ALM strategies must align with customer needs and digitalisation offers increased opportunities to personalise product offerings, optimise pricing strategies, and enhance customer engagement through digital channels.

Expert Partners

For extra confidence, banks can choose to partner with industry experts through the digital transformation journey who can offer them several benefits as they navigate their way. For complete success it is crucial banks choose experts who understand how to strategically align with the overall aims and broader strategic objectives of the bank, such as enhancing competitiveness, improving operational efficiency, and driving growth.

Experts can also bring deep knowledge and experience in specific areas including ALM, risk management, regulatory compliance, and financial technology. Their insights serve as a guide, helping banks navigate complex challenges and make informed decisions throughout the transformation journey.

Industry experts also have access, often exclusively, to best practices, cutting-edge technologies, and tailored solutions. These resources can accelerate digital transformation initiatives and lead to better outcomes for banks seeking to modernise their operations whilst maintaining successful operations. This also provides benefits when collaborating on risk mitigation so banks are able to address potential risks such as implementation challenges, technology disruptions, and regulatory compliance issues more effectively. Experts offer guidance and support to ensure that crucial elements like stress testing, IFRS9 compliance, and risk decisioning are properly managed.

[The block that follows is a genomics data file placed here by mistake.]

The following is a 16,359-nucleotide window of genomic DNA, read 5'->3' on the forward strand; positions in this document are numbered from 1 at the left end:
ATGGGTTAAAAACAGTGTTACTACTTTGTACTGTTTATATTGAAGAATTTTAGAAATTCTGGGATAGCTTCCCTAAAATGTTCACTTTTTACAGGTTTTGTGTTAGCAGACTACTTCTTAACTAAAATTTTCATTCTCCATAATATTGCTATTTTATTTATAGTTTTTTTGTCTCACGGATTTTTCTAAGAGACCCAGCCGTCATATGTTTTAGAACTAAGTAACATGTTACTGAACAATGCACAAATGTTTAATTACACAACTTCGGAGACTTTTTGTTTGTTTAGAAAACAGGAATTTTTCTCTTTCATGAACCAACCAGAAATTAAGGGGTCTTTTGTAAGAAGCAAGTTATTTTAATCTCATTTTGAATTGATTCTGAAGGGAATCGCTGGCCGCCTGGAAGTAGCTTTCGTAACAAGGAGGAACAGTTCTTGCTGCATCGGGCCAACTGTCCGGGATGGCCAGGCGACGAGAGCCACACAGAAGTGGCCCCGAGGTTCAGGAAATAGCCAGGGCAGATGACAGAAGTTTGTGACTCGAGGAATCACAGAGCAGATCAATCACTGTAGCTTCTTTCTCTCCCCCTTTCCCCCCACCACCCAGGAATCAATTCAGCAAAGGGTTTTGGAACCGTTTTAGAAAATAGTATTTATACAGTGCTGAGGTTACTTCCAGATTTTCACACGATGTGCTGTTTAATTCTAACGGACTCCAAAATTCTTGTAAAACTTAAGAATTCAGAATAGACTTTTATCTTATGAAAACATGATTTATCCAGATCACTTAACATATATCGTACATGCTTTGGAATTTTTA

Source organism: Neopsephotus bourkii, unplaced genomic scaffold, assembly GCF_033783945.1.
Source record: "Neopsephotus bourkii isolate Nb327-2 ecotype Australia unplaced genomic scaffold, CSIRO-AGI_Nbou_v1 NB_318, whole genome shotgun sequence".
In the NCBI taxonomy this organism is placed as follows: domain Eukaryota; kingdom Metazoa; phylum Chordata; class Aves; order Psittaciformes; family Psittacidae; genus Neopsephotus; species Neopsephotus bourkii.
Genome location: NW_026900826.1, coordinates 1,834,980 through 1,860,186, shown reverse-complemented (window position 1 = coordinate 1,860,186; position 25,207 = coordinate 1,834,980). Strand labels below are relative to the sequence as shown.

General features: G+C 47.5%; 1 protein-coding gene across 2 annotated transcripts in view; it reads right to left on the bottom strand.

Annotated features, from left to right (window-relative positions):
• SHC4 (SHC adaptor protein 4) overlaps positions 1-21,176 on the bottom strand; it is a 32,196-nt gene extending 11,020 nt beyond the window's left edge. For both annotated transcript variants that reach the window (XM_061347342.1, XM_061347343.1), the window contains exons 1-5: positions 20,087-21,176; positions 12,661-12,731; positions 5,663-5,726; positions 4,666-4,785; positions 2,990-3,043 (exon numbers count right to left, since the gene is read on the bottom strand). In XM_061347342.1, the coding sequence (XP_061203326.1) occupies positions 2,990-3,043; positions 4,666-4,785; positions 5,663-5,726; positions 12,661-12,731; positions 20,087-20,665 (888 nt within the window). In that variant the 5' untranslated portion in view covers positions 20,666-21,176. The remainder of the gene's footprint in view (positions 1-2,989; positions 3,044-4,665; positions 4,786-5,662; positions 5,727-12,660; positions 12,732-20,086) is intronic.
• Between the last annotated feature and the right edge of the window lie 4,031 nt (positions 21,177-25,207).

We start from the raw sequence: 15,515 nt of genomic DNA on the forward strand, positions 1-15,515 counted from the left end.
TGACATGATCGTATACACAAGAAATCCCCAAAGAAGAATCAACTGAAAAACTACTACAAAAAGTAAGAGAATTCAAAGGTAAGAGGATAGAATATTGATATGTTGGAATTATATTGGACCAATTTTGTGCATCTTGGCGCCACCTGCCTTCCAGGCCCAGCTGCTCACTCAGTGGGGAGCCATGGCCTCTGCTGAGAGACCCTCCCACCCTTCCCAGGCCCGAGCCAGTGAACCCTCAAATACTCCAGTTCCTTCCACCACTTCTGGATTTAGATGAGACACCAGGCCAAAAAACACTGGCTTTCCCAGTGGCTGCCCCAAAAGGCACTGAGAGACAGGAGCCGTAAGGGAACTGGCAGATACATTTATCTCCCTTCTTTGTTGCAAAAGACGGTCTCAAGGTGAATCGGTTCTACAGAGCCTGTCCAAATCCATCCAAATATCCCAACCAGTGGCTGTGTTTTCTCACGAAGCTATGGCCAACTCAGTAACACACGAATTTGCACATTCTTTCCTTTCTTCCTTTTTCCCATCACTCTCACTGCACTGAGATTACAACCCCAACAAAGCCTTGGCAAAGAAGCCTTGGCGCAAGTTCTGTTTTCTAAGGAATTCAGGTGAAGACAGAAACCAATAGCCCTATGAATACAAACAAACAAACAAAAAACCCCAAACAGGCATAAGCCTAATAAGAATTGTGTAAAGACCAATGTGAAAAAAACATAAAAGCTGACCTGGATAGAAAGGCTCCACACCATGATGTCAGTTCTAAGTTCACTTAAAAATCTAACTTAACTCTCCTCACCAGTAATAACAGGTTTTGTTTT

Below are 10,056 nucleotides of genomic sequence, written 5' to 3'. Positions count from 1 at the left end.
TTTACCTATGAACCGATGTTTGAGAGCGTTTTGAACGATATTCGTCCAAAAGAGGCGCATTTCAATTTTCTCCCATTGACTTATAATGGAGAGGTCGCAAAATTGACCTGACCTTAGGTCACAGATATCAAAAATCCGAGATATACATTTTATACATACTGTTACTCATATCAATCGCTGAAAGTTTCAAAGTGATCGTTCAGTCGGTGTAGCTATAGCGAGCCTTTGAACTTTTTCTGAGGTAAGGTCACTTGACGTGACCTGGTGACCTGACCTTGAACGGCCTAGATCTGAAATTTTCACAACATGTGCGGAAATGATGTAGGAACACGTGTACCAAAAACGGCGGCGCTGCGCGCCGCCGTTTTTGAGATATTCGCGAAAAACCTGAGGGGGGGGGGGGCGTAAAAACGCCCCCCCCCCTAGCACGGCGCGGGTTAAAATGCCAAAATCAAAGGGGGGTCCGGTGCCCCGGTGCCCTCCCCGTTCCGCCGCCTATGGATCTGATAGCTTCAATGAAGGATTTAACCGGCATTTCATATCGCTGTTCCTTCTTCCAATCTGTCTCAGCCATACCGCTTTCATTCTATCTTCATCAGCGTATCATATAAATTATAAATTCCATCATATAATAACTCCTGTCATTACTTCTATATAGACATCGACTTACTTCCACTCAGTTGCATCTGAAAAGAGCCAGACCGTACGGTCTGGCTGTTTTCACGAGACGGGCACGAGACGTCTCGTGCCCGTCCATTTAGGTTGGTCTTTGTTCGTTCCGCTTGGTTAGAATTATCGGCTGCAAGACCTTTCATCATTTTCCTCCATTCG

As SAS, we’ve been working with banks to ensure success in an evolving digital world through leveraging analytics, AI, cloud, open banking APIs, fintech and RegTech technologies. Through managing increasing regulatory demands, stopping fraud, maximising return on capital and achieving operational excellence, we help banks offer customers what they really need when needed.

Navigating Modernisation without Disruption

To ensure banks can maintain smooth operations whilst navigating digital transformation, thorough planning is essential to ensure coordination and efficient execution. They should develop detailed implementation plans that outline specific timelines, responsibilities, and milestones and must adopt an incremental approach to ensure they break down larger changes into smaller, manageable steps. Clear communication with stakeholders, including employees, customers, and regulatory bodies, is crucial to manage expectations and address any concerns proactively. Industry experts can provide experience and knowledge to support this process.

Overall the decision to modernise systems and processes is critical for banks to remain competitive, mitigate risks, and meet the evolving needs of customers and the market. However, the process of migration can be complex and disruptive. It requires careful planning, substantial investment, and effective change management to minimise potential disruptions to operations and ensure a smooth transition.

Global Banking & Finance Review